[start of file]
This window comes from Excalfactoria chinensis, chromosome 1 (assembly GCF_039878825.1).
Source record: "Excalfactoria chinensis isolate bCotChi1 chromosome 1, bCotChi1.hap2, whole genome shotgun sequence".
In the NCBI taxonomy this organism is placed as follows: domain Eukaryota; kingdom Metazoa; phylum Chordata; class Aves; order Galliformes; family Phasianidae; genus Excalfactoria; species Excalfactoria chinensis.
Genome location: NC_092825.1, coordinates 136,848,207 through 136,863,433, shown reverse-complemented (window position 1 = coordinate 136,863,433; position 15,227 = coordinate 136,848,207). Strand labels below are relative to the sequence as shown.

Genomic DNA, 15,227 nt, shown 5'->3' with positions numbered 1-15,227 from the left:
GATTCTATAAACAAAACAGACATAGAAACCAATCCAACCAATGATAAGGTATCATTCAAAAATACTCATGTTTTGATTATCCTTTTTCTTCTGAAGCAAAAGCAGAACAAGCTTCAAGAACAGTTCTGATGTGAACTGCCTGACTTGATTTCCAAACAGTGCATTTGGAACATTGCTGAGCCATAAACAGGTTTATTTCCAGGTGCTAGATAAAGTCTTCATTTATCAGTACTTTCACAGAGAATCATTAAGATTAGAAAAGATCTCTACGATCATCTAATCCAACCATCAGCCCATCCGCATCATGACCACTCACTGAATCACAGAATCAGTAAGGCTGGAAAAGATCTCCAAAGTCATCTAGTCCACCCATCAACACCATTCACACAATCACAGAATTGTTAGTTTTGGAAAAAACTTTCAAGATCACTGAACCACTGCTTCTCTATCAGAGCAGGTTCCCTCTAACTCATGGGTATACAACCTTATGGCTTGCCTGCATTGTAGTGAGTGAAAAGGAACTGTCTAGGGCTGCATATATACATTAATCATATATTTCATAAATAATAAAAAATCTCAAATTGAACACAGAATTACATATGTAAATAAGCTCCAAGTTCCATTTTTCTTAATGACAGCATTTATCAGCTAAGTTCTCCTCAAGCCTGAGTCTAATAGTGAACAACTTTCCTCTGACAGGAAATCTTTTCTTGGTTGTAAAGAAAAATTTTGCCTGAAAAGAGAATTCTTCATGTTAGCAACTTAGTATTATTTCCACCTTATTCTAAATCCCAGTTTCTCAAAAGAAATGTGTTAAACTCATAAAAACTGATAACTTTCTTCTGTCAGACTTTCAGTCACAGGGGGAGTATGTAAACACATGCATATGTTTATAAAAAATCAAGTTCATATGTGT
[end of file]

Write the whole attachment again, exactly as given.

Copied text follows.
This window comes from Excalfactoria chinensis, chromosome 1 (assembly GCF_039878825.1).
Source record: "Excalfactoria chinensis isolate bCotChi1 chromosome 1, bCotChi1.hap2, whole genome shotgun sequence".
In the NCBI taxonomy this organism is placed as follows: domain Eukaryota; kingdom Metazoa; phylum Chordata; class Aves; order Galliformes; family Phasianidae; genus Excalfactoria; species Excalfactoria chinensis.
Genome location: NC_092825.1, coordinates 136,848,207 through 136,863,433, shown reverse-complemented (window position 1 = coordinate 136,863,433; position 15,227 = coordinate 136,848,207). Strand labels below are relative to the sequence as shown.

Genomic DNA, 15,227 nt, shown 5'->3' with positions numbered 1-15,227 from the left:
GATTCTATAAACAAAACAGACATAGAAACCAATCCAACCAATGATAAGGTATCATTCAAAAATACTCATGTTTTGATTATCCTTTTTCTTCTGAAGCAAAAGCAGAACAAGCTTCAAGAACAGTTCTGATGTGAACTGCCTGACTTGATTTCCAAACAGTGCATTTGGAACATTGCTGAGCCATAAACAGGTTTATTTCCAGGTGCTAGATAAAGTCTTCATTTATCAGTACTTTCACAGAGAATCATTAAGATTAGAAAAGATCTCTACGATCATCTAATCCAACCATCAGCCCATCCGCATCATGACCACTCACTGAATCACAGAATCAGTAAGGCTGGAAAAGATCTCCAAAGTCATCTAGTCCACCCATCAACACCATTCACACAATCACAGAATTGTTAGTTTTGGAAAAAACTTTCAAGATCACTGAACCACTGCTTCTCTATCAGAGCAGGTTCCCTCTAACTCATGGGTATACAACCTTATGGCTTGCCTGCATTGTAGTGAGTGAAAAGGAACTGTCTAGGGCTGCATATATACATTAATCATATATTTCATAAATAATAAAAAATCTCAAATTGAACACAGAATTACATATGTAAATAAGCTCCAAGTTCCATTTTTCTTAATGACAGCATTTATCAGCTAAGTTCTCCTCAAGCCTGAGTCTAATAGTGAACAACTTTCCTCTGACAGGAAATCTTTTCTTGGTTGTAAAGAAAAATTTTGCCTGAAAAGAGAATTCTTCATGTTAGCAACTTAGTATTATTTCCACCTTATTCTAAATCCCAGTTTCTCAAAAGAAATGTGTTAAACTCATAAAAACTGATAACTTTCTTCTGTCAGACTTTCAGTCACAGGGGGAGTATGTAAACACATGCATATGTTTATAAAAAATCAAGTTCATATGTGT